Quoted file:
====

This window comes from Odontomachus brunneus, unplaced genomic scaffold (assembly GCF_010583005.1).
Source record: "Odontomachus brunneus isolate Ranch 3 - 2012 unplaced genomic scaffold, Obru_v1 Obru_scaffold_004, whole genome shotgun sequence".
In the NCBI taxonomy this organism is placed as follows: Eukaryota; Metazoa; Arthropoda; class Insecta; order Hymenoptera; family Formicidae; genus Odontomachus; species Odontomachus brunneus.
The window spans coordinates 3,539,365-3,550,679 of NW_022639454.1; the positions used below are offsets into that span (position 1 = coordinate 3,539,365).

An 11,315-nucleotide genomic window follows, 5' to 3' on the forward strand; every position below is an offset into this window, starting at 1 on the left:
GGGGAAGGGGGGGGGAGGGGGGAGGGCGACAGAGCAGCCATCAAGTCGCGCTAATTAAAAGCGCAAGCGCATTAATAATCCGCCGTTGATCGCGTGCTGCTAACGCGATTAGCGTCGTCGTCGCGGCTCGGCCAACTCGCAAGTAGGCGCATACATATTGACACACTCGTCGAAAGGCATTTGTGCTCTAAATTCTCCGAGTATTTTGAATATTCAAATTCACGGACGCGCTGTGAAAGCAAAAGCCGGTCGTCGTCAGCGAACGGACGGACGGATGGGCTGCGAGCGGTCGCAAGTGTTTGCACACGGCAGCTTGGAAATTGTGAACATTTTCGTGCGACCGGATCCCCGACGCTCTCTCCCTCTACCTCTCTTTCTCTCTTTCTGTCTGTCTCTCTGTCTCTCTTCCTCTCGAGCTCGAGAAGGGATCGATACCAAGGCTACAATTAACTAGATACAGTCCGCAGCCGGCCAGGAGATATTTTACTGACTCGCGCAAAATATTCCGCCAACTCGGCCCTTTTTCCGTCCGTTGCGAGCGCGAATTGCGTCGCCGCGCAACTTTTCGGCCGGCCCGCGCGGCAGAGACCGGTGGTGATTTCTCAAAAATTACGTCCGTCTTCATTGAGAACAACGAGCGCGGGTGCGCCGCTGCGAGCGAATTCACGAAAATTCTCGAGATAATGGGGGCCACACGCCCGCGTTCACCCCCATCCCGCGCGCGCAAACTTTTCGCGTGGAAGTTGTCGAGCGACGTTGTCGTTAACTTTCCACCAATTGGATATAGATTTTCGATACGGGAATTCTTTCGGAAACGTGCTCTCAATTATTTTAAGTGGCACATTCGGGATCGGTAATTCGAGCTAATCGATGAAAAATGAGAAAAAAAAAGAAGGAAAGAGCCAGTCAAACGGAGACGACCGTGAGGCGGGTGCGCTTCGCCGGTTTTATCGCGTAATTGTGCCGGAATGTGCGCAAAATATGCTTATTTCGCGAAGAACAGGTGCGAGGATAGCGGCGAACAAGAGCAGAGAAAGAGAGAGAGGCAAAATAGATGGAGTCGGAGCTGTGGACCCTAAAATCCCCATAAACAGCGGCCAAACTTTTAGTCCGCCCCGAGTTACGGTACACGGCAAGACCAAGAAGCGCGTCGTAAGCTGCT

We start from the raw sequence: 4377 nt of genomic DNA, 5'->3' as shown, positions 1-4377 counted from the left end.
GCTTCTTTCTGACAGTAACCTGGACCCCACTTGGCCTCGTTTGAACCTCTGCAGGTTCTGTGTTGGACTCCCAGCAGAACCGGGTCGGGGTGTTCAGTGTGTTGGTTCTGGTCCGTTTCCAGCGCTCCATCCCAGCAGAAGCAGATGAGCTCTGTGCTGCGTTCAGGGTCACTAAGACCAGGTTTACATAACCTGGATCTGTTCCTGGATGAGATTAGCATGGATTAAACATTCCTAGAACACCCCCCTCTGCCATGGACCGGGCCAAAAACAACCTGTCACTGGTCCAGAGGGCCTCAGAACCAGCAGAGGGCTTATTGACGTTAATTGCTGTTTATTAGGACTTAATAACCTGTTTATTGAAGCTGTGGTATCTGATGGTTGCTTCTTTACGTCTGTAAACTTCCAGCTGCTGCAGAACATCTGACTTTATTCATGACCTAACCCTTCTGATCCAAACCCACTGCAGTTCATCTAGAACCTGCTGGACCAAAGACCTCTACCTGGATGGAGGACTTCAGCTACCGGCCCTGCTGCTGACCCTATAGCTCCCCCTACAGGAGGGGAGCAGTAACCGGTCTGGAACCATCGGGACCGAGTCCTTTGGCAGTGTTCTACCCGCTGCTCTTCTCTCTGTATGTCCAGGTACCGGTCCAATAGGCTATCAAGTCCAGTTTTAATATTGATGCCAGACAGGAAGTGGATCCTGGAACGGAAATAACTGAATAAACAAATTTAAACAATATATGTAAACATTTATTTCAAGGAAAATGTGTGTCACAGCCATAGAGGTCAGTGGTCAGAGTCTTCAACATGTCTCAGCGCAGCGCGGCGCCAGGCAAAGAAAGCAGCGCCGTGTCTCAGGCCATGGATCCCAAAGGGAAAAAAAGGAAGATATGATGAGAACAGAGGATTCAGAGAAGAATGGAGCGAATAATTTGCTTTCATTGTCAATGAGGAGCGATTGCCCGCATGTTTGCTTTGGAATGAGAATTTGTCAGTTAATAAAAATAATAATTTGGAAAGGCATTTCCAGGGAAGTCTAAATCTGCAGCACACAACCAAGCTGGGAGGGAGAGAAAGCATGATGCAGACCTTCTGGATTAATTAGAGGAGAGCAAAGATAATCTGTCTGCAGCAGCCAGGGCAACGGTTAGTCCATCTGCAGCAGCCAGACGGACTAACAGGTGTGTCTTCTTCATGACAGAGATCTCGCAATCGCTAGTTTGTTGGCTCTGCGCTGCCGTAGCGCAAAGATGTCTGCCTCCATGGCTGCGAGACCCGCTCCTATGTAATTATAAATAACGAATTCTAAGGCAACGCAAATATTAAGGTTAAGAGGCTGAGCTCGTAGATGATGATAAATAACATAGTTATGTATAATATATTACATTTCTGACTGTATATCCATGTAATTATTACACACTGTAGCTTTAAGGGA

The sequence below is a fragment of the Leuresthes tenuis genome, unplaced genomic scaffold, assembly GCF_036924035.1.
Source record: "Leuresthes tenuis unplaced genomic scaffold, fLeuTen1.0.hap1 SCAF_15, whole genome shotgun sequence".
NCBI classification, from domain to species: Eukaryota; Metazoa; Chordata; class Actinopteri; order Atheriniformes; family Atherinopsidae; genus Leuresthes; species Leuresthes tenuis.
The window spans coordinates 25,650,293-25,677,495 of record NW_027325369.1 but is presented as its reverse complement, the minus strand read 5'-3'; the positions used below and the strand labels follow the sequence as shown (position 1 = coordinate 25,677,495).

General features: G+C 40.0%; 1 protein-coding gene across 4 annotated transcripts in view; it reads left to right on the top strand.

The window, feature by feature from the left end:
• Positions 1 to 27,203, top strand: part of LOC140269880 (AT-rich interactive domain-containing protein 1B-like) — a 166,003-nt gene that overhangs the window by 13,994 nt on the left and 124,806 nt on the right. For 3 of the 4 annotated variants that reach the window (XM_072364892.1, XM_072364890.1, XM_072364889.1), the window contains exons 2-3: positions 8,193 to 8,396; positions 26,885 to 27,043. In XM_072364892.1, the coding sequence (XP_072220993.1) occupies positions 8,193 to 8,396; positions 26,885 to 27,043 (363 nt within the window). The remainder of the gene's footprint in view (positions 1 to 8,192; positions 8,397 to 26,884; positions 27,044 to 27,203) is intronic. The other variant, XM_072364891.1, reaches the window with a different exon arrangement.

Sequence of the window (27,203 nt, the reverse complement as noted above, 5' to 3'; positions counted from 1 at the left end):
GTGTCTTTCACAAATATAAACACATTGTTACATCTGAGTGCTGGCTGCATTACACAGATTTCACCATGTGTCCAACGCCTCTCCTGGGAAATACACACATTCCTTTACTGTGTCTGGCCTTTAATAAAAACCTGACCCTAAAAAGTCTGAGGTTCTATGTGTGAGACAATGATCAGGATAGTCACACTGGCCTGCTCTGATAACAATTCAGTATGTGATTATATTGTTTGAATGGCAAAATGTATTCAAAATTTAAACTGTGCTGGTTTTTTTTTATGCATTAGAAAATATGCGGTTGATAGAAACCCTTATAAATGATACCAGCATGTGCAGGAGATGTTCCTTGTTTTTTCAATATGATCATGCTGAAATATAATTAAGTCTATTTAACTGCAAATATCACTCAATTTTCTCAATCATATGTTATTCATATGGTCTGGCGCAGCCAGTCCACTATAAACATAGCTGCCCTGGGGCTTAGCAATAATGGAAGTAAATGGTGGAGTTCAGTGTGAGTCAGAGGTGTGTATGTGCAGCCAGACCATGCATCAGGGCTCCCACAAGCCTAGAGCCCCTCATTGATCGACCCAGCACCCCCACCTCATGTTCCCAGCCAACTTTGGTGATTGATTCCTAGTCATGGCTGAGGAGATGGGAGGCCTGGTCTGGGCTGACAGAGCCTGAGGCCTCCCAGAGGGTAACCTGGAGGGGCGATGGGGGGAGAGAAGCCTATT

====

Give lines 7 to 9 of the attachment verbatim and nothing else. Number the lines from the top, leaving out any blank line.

We start from the raw sequence: 4377 nt of genomic DNA, 5'->3' as shown, positions 1-4377 counted from the left end.
GCTTCTTTCTGACAGTAACCTGGACCCCACTTGGCCTCGTTTGAACCTCTGCAGGTTCTGTGTTGGACTCCCAGCAGAACCGGGTCGGGGTGTTCAGTGTGTTGGTTCTGGTCCGTTTCCAGCGCTCCATCCCAGCAGAAGCAGATGAGCTCTGTGCTGCGTTCAGGGTCACTAAGACCAGGTTTACATAACCTGGATCTGTTCCTGGATGAGATTAGCATGGATTAAACATTCCTAGAACACCCCCCTCTGCCATGGACCGGGCCAAAAACAACCTGTCACTGGTCCAGAGGGCCTCAGAACCAGCAGAGGGCTTATTGACGTTAATTGCTGTTTATTAGGACTTAATAACCTGTTTATTGAAGCTGTGGTATCTGATGGTTGCTTCTTTACGTCTGTAAACTTCCAGCTGCTGCAGAACATCTGACTTTATTCATGACCTAACCCTTCTGATCCAAACCCACTGCAGTTCATCTAGAACCTGCTGGACCAAAGACCTCTACCTGGATGGAGGACTTCAGCTACCGGCCCTGCTGCTGACCCTATAGCTCCCCCTACAGGAGGGGAGCAGTAACCGGTCTGGAACCATCGGGACCGAGTCCTTTGGCAGTGTTCTACCCGCTGCTCTTCTCTCTGTATGTCCAGGTACCGGTCCAATAGGCTATCAAGTCCAGTTTTAATATTGATGCCAGACAGGAAGTGGATCCTGGAACGGAAATAACTGAATAAACAAATTTAAACAATATATGTAAACATTTATTTCAAGGAAAATGTGTGTCACAGCCATAGAGGTCAGTGGTCAGAGTCTTCAACATGTCTCAGCGCAGCGCGGCGCCAGGCAAAGAAAGCAGCGCCGTGTCTCAGGCCATGGATCCCAAAGGGAAAAAAAGGAAGATATGATGAGAACAGAGGATTCAGAGAAGAATGGAGCGAATAATTTGCTTTCATTGTCAATGAGGAGCGATTGCCCGCATGTTTGCTTTGGAATGAGAATTTGTCAGTTAATAAAAATAATAATTTGGAAAGGCATTTCCAGGGAAGTCTAAATCTGCAGCACACAACCAAGCTGGGAGGGAGAGAAAGCATGATGCAGACCTTCTGGATTAATTAGAGGAGAGCAAAGATAATCTGTCTGCAGCAGCCAGGGCAACGGTTAGTCCATCTGCAGCAGCCAGACGGACTAACAGGTGTGTCTTCTTCATGACAGAGATCTCGCAATCGCTAGTTTGTTGGCTCTGCGCTGCCGTAGCGCAAAGATGTCTGCCTCCATGGCTGCGAGACCCGCTCCTATGTAATTATAAATAACGAATTCTAAGGCAACGCAAATATTAAGGTTAAGAGGCTGAGCTCGTAGATGATGATAAATAACATAGTTATGTATAATATATTACATTTCTGACTGTATATCCATGTAATTATTACACACTGTAGCTTTAAGGGA

The sequence below is a fragment of the Leuresthes tenuis genome, unplaced genomic scaffold, assembly GCF_036924035.1.